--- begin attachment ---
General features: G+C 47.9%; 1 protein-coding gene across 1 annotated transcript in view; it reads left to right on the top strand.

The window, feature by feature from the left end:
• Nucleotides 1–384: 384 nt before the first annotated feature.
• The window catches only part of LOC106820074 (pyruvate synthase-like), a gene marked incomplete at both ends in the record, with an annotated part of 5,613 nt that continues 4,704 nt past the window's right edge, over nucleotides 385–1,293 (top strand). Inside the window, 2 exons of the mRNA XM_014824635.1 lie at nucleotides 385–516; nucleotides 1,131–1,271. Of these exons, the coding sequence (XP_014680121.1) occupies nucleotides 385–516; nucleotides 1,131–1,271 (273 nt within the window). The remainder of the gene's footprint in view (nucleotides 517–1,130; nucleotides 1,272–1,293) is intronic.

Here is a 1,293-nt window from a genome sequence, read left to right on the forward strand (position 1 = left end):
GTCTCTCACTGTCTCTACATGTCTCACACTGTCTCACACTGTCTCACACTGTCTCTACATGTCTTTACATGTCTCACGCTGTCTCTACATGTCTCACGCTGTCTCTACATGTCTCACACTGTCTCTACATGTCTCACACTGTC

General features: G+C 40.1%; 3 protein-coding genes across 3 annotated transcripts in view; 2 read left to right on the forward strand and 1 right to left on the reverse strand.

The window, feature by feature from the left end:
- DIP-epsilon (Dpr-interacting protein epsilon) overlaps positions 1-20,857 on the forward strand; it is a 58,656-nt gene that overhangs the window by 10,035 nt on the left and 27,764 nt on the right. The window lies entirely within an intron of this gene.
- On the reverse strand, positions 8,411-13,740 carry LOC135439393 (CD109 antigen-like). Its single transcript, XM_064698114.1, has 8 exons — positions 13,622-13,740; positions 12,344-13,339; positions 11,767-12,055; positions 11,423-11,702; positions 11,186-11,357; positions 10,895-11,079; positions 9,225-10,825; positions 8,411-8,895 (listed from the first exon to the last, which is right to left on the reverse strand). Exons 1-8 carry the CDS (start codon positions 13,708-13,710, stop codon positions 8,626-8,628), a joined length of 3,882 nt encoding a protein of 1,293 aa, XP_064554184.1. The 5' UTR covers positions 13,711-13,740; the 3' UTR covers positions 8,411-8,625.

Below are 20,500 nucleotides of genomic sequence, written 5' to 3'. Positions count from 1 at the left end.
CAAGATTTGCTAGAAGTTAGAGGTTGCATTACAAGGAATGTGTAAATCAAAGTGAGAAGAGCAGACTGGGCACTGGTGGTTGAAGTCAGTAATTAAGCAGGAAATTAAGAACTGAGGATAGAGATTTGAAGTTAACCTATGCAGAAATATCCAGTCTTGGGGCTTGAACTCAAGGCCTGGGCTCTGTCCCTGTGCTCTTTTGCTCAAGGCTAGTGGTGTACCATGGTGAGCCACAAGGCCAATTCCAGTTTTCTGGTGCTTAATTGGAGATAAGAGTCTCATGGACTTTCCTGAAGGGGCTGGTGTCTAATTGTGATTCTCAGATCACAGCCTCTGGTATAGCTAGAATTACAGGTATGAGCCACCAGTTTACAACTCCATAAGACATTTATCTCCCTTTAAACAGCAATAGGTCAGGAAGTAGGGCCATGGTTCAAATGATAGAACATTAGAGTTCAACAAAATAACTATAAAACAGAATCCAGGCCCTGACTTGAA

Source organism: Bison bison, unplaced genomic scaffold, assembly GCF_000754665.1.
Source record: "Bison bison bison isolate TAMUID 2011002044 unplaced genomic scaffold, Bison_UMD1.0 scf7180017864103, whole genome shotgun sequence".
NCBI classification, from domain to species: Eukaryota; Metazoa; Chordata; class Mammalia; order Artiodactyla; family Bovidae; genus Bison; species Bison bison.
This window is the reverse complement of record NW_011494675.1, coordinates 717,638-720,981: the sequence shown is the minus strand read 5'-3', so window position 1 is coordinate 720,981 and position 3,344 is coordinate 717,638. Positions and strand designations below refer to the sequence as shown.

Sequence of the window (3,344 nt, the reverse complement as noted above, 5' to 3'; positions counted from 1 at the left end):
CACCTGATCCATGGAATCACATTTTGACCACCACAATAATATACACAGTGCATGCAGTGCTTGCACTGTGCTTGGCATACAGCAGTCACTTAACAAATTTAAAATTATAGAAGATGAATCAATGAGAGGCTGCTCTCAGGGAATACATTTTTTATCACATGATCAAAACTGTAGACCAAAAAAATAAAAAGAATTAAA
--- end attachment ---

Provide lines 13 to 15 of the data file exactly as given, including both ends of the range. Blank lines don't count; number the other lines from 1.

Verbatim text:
Source organism: Bison bison, unplaced genomic scaffold, assembly GCF_000754665.1.
Source record: "Bison bison bison isolate TAMUID 2011002044 unplaced genomic scaffold, Bison_UMD1.0 scf7180017864103, whole genome shotgun sequence".
NCBI classification, from domain to species: Eukaryota; Metazoa; Chordata; class Mammalia; order Artiodactyla; family Bovidae; genus Bison; species Bison bison.